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While writing my upcoming nutrition book(s), I got somewhat distracted during my research phase. Drawn into the world of industrial meat production, a corrupt self-regulating industry where profits are placed above nutrition or health, I became conflicted.

On one hand, I’m a Modern Viking leading over 12,000 men towards an improved definition of modern masculinity and self-improvement. A manly man. A warrior. A fucking beast!

But on the other hand… I’m an intelligent academic who has been recently blessed with the luxury of making my personal health into a full-time profession. Privileged with the extra time, both in research and lifestyle, to pursue alternative diet lifestyles, I don’t need to make the same health compromises of a typical stressed-out white-collar worker.

So fine. I’ll risk reputation, ridicule, and gains to switch to a vegan diet. 

(I slept better immediately, just so you know.)

First thing I had to learn a LOT about is protein. Damn fucking plant protein.

I originally mocked plant-protein eaters in earlier editions of my book. I said vegans were weak and would have diet on the battlefield in minutes.

Honestly – I still stand by that, in part. Most vegans I meet are much smaller and weaker. Because despite what anyone might tell you, finding high concentrations of plant-based protein is harder!

That doesn’t mean you can’t be just as strong on a vegan diet! It just means many vegans do it wrong. It’s possible to get it wrong on a meat-eating diet, and still gain muscle and strength. But a vegan needs to do their homework!

People told me I’d get “protein deficiency”… Haha don’t be fucking stupid! Do you know how much protein a human needs to get by each day? Around 50-70g. That’s easy. No one in the Western World get’s protein deficiency unless actively trying to starve themselves.

“2g of protein per kg of lean bodyweight” is an infamous protein guideline that only really applies to people trying to gain new muscle mass. The average person is not. The average person can kinda just stumble through their days and accidentally eat enough protein.

I’m not talking about medical protein deficiency. But finding the obscene amounts of protein that a warrior needs? A strongman, a bodybuilder, a powerlifter… yeah that’s harder.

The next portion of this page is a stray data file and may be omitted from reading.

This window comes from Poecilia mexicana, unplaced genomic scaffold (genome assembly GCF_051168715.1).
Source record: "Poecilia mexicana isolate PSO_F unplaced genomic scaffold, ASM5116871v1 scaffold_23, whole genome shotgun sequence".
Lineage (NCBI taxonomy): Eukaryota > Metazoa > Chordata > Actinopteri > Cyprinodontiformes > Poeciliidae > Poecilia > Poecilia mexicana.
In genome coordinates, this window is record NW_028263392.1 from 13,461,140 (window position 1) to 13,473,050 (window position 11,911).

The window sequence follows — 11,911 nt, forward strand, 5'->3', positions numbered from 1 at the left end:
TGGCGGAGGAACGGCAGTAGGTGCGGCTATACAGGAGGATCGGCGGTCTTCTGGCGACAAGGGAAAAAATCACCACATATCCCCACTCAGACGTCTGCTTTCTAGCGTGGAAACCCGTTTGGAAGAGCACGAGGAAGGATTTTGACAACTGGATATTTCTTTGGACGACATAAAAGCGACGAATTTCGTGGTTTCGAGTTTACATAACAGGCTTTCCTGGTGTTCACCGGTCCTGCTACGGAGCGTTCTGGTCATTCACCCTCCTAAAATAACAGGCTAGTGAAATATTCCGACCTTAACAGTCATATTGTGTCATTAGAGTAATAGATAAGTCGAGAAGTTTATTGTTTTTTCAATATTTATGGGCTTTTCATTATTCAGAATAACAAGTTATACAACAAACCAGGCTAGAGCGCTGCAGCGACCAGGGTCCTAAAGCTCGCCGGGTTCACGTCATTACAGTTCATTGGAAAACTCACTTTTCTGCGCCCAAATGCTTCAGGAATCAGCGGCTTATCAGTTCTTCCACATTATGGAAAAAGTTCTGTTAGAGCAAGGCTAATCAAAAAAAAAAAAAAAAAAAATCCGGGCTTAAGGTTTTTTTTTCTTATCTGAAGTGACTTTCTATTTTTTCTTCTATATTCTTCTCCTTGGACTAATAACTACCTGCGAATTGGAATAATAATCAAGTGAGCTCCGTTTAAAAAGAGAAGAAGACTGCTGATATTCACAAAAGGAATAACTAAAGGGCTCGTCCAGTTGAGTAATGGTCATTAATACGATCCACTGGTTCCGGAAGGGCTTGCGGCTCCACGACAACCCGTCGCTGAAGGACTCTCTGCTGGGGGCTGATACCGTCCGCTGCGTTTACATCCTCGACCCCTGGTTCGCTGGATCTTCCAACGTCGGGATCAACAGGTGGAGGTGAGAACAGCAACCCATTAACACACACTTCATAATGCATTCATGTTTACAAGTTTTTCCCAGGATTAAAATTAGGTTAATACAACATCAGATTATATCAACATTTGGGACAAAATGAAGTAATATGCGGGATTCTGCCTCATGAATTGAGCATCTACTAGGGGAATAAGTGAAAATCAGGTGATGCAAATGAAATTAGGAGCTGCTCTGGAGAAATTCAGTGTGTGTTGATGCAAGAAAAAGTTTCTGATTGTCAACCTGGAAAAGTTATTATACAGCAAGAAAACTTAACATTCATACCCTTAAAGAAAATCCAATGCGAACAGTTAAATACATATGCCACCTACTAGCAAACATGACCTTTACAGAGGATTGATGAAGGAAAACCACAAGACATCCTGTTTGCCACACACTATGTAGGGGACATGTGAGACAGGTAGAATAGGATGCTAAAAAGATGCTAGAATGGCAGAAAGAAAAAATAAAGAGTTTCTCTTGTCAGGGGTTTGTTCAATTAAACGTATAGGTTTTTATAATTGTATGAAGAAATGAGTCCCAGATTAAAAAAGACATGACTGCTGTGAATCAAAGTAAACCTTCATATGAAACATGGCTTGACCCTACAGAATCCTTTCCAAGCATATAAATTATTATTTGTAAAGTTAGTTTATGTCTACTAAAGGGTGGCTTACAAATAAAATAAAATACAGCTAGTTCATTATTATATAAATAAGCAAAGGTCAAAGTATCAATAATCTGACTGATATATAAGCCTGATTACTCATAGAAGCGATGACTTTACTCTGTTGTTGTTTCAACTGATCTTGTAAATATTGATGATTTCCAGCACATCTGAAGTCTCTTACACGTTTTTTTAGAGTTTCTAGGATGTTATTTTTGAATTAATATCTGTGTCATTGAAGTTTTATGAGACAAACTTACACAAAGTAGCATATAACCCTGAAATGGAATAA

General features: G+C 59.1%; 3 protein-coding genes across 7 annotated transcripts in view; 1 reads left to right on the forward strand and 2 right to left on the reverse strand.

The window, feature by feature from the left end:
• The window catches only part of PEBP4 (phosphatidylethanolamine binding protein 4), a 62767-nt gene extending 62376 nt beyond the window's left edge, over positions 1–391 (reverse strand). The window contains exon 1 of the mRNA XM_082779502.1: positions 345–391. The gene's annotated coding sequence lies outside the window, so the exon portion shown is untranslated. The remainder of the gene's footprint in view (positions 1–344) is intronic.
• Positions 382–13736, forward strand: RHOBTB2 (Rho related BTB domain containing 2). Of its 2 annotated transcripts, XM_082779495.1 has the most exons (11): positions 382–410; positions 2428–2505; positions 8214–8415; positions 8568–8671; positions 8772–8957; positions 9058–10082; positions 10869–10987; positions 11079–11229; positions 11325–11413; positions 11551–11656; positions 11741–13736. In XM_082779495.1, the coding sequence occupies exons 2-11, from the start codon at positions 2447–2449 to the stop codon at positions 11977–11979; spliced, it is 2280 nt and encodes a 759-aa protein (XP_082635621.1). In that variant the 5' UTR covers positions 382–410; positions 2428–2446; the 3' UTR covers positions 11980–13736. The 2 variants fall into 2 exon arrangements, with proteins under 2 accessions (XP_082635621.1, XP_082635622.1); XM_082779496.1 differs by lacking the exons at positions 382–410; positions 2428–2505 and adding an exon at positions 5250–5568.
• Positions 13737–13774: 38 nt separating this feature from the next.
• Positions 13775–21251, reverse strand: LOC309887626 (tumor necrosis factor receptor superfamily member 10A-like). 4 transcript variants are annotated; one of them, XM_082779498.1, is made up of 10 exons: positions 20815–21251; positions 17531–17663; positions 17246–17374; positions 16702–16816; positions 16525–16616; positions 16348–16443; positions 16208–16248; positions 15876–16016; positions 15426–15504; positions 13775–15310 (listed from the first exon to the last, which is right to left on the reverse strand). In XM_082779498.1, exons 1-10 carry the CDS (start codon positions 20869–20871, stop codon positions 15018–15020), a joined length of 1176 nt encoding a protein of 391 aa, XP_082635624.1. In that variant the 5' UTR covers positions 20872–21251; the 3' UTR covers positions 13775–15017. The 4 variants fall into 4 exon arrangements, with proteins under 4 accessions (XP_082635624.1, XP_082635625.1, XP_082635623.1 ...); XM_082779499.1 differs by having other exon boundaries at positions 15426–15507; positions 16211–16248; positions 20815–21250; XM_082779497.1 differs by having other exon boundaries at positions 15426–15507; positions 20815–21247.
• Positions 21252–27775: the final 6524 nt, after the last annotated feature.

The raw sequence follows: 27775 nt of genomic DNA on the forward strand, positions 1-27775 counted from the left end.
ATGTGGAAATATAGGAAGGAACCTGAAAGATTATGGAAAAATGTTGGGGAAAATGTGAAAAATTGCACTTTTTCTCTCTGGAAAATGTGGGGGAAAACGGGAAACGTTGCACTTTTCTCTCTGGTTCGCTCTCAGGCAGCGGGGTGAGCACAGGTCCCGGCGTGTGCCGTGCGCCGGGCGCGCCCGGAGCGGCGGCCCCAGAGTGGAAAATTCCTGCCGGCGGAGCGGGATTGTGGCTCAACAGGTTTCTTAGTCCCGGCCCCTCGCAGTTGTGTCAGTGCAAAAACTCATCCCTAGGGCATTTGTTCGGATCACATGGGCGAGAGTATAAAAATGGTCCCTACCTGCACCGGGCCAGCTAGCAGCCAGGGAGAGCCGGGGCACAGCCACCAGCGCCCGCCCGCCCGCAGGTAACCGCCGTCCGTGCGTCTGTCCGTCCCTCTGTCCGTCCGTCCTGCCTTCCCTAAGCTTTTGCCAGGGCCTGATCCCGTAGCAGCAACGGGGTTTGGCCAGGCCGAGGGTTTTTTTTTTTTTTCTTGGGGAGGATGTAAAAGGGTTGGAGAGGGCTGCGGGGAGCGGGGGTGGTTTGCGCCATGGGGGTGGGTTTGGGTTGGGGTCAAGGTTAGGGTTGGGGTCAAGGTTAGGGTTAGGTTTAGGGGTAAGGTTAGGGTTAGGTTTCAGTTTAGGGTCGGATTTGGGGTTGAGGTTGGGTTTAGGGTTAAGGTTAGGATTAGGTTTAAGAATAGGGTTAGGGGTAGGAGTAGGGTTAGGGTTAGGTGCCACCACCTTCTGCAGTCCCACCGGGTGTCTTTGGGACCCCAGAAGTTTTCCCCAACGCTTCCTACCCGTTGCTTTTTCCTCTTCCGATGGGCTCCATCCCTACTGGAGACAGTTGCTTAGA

Death Is High In Protein

I currently hunt for 300g of protein a day… that used to be 4 simple meals of steak or chicken breasts a day. If I’m out of the house, I could call into any nearby supermarket, regardless of which city or country I was in, and easily find some rotting animal flesh on a shelf and consume it. Low carb, medium fats, high protein.

If it had a face, it’s extremely high protein. I never appreciated just how high in protein a chicken breast was (31g per 100g) until I started getting excited by discovering a vegan product that was 10g per 100g in protein!

I have to kill a LOT of plants to find protein. In fact, I’d have to kill too many plants. It’s just not an acceptable lifestyle to be a 114kg / 251lbs athlete, training to gain weight to 140kg / 309lbs, on a wholefood diet as a vegan. 6,000 cals and 300g of protein doesn’t happen on hummus alone!

Refined Protein / Protein Isolates

During an interview with Men’s Health magazine for his latest movie, I heard an extremely famous actor refer to protein powders as “toxic protein powders”. What a dumb fuck. He went on to discuss all the meat he ate instead…

There is nothing inherently toxic about isolating the protein from a food. Whether whey protein (a product of dairy) or vegan protein powders (brown rice, hemp, soy etc.) nothing is added, only taken away. The small exception is an emulsifier to help to mix, and flavourings, which are usually cocoa or vanilla. Nothing necessarily toxic?

Here’s the truth, and I challenge any vegan bodybuilder/strongman to prove to me otherwise:

As a vegan athlete, you will need to consume protein isolates.